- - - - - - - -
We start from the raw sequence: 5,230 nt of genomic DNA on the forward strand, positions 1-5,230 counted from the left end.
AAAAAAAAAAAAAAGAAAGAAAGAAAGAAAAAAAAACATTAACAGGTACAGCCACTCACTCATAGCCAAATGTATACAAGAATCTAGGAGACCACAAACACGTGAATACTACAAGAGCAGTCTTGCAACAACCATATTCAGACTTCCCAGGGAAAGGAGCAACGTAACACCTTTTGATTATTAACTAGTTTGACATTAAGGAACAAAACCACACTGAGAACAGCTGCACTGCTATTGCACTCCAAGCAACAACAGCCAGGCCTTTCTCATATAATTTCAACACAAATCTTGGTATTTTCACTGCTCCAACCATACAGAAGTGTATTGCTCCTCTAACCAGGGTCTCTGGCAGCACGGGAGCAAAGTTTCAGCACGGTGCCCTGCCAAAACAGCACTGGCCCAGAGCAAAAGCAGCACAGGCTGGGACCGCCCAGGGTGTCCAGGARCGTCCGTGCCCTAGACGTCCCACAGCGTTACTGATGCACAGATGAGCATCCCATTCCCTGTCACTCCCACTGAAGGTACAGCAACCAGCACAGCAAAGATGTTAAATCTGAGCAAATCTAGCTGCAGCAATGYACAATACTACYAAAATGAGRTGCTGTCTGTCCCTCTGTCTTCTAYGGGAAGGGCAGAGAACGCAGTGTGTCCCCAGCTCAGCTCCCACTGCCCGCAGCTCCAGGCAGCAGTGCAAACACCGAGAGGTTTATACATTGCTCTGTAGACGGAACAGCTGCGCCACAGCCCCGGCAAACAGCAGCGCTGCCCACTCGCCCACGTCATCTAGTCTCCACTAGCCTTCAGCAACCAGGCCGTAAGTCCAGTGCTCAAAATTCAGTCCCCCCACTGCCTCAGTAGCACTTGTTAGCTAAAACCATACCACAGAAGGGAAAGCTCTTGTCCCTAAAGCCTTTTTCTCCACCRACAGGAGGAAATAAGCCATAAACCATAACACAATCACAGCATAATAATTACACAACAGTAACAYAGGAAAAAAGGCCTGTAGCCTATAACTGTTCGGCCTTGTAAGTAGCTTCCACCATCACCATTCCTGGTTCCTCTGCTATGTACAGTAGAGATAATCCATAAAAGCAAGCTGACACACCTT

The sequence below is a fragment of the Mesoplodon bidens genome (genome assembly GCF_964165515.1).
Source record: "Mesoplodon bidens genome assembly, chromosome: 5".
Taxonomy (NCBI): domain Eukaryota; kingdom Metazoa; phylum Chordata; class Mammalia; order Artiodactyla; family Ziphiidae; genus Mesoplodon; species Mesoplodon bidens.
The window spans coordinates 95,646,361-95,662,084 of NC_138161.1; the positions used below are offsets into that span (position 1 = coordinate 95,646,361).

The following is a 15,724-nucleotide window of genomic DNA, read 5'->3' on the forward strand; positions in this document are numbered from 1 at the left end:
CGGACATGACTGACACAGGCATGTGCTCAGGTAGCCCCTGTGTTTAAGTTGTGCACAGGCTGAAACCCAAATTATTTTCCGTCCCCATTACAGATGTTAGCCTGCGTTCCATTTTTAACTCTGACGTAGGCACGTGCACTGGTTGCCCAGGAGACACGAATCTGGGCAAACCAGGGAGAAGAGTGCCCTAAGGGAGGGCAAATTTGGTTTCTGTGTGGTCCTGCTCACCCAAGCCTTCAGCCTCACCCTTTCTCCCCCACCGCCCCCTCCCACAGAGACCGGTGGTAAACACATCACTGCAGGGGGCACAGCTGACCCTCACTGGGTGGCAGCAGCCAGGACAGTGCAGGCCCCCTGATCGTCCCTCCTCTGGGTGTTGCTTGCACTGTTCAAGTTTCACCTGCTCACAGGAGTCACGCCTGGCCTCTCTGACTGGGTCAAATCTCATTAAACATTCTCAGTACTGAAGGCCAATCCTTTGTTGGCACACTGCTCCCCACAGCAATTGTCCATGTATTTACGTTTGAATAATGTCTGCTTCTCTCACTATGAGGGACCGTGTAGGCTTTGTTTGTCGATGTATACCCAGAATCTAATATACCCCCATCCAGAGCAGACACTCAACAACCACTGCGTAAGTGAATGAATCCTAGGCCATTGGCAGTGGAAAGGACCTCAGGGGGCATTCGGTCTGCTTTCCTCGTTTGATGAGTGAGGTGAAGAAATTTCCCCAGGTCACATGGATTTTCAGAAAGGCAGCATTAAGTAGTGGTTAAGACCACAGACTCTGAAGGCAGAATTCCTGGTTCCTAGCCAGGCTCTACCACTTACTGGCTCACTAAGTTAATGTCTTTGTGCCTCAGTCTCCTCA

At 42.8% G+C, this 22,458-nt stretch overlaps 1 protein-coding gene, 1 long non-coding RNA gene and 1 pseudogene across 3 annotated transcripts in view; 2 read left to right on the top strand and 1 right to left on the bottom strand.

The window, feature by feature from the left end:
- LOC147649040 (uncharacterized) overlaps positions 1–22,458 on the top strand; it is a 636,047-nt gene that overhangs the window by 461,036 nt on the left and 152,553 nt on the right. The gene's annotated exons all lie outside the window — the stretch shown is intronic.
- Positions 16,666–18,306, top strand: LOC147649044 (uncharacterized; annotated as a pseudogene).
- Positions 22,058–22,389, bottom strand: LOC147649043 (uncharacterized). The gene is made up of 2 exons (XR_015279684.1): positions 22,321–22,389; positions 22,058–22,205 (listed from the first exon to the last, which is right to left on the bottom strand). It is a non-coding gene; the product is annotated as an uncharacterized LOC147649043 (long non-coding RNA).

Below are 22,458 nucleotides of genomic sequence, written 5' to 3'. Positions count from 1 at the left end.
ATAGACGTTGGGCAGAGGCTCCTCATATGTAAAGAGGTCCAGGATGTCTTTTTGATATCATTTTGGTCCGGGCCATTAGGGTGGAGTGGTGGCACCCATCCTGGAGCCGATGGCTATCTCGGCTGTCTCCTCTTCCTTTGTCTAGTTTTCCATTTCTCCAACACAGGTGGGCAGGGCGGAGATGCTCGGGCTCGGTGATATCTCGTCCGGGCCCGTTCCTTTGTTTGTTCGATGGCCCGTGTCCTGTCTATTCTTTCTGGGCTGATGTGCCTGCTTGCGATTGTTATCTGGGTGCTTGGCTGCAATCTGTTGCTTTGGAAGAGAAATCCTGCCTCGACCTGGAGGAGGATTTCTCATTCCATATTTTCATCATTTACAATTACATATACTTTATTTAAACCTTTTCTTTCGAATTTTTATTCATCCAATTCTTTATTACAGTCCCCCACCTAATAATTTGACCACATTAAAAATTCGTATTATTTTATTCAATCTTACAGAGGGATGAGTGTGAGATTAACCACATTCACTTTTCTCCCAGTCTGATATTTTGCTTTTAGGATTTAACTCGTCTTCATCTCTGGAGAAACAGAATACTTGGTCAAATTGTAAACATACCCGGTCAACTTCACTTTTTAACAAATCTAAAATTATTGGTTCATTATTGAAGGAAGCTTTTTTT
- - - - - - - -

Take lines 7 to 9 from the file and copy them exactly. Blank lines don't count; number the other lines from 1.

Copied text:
The following is a 15,724-nucleotide window of genomic DNA, read 5'->3' on the forward strand; positions in this document are numbered from 1 at the left end:
CGGACATGACTGACACAGGCATGTGCTCAGGTAGCCCCTGTGTTTAAGTTGTGCACAGGCTGAAACCCAAATTATTTTCCGTCCCCATTACAGATGTTAGCCTGCGTTCCATTTTTAACTCTGACGTAGGCACGTGCACTGGTTGCCCAGGAGACACGAATCTGGGCAAACCAGGGAGAAGAGTGCCCTAAGGGAGGGCAAATTTGGTTTCTGTGTGGTCCTGCTCACCCAAGCCTTCAGCCTCACCCTTTCTCCCCCACCGCCCCCTCCCACAGAGACCGGTGGTAAACACATCACTGCAGGGGGCACAGCTGACCCTCACTGGGTGGCAGCAGCCAGGACAGTGCAGGCCCCCTGATCGTCCCTCCTCTGGGTGTTGCTTGCACTGTTCAAGTTTCACCTGCTCACAGGAGTCACGCCTGGCCTCTCTGACTGGGTCAAATCTCATTAAACATTCTCAGTACTGAAGGCCAATCCTTTGTTGGCACACTGCTCCCCACAGCAATTGTCCATGTATTTACGTTTGAATAATGTCTGCTTCTCTCACTATGAGGGACCGTGTAGGCTTTGTTTGTCGATGTATACCCAGAATCTAATATACCCCCATCCAGAGCAGACACTCAACAACCACTGCGTAAGTGAATGAATCCTAGGCCATTGGCAGTGGAAAGGACCTCAGGGGGCATTCGGTCTGCTTTCCTCGTTTGATGAGTGAGGTGAAGAAATTTCCCCAGGTCACATGGATTTTCAGAAAGGCAGCATTAAGTAGTGGTTAAGACCACAGACTCTGAAGGCAGAATTCCTGGTTCCTAGCCAGGCTCTACCACTTACTGGCTCACTAAGTTAATGTCTTTGTGCCTCAGTCTCCTCA

At 42.8% G+C, this 22,458-nt stretch overlaps 1 protein-coding gene, 1 long non-coding RNA gene and 1 pseudogene across 3 annotated transcripts in view; 2 read left to right on the top strand and 1 right to left on the bottom strand.